Personally, I thought the casebooks were, in large part, a waste of time.  One could get through class and school using Gilberts and canned briefs.

Although you could probably get through school using Gilberts and canned briefs, that's not the point of law school.  As can be seen in this thread, it is important to understand the theoretical underpinnings of legal concepts.  In practice, you can't rely on Gilberts and canned briefs to come up with arguments to novel issues of the law.  Just like the court in Pennoyer, you'll have to reason through the problem using your own cognitive abilities and creativity.  Seeing courts struggle to form new legal concepts and understanding how the court got there is critical in developing your own reasoning skills.

passaroa25

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Re: All Online Law School Students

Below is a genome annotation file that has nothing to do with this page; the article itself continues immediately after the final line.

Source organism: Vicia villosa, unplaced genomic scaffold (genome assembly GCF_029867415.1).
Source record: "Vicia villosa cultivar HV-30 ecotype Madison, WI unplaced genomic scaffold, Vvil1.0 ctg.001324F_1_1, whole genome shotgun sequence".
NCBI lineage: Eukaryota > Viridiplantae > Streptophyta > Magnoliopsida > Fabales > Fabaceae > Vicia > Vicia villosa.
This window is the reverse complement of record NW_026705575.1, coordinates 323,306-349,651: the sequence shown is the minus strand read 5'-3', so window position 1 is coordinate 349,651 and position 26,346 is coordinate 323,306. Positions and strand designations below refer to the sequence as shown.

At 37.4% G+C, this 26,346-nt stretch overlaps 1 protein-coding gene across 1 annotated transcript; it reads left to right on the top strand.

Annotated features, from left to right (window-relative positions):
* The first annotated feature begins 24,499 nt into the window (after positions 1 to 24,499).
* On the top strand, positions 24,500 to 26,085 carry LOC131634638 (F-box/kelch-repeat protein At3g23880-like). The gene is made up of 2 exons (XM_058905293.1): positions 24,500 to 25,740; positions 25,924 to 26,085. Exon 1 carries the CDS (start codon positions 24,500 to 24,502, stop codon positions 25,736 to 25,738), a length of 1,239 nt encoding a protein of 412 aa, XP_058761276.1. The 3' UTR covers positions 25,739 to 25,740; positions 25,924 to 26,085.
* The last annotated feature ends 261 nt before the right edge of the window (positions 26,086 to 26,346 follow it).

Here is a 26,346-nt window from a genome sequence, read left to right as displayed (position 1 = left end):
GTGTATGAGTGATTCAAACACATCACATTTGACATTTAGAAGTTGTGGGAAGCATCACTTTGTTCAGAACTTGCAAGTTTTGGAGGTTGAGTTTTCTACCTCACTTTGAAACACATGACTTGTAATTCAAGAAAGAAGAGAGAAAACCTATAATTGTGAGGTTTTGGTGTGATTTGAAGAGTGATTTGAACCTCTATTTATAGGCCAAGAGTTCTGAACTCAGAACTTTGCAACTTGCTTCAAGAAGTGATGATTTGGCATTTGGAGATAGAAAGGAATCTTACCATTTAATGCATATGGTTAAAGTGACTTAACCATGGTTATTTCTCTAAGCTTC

« Reply #15 on: May 20, 2011, 11:52:03 AM »
I would never just read Gilberts without downloading the cases and reading them one by one.  The language of law is a skill that has to be maintained everyday (at least for me).  When I was in law school, I ignored all the outlines.  I only read the casebooks and the hornbooks.  I think that if I had read Gilberts as well, I would have focused on the black letter law more than I did.

Pennoyer v Neff is cited in Gilberts.  Printed out, it is 15 pages long.  Gilberts focuses on what the student wants it to focus on.  Just like in any brick and mortar law school, some students will just skip over the citations.  Others, like me,  see the value of reading all the cases.  The downside is that because I'm reading all the cases, I have been in chapter one of Gilberts for 4 months now.  (I work full time.)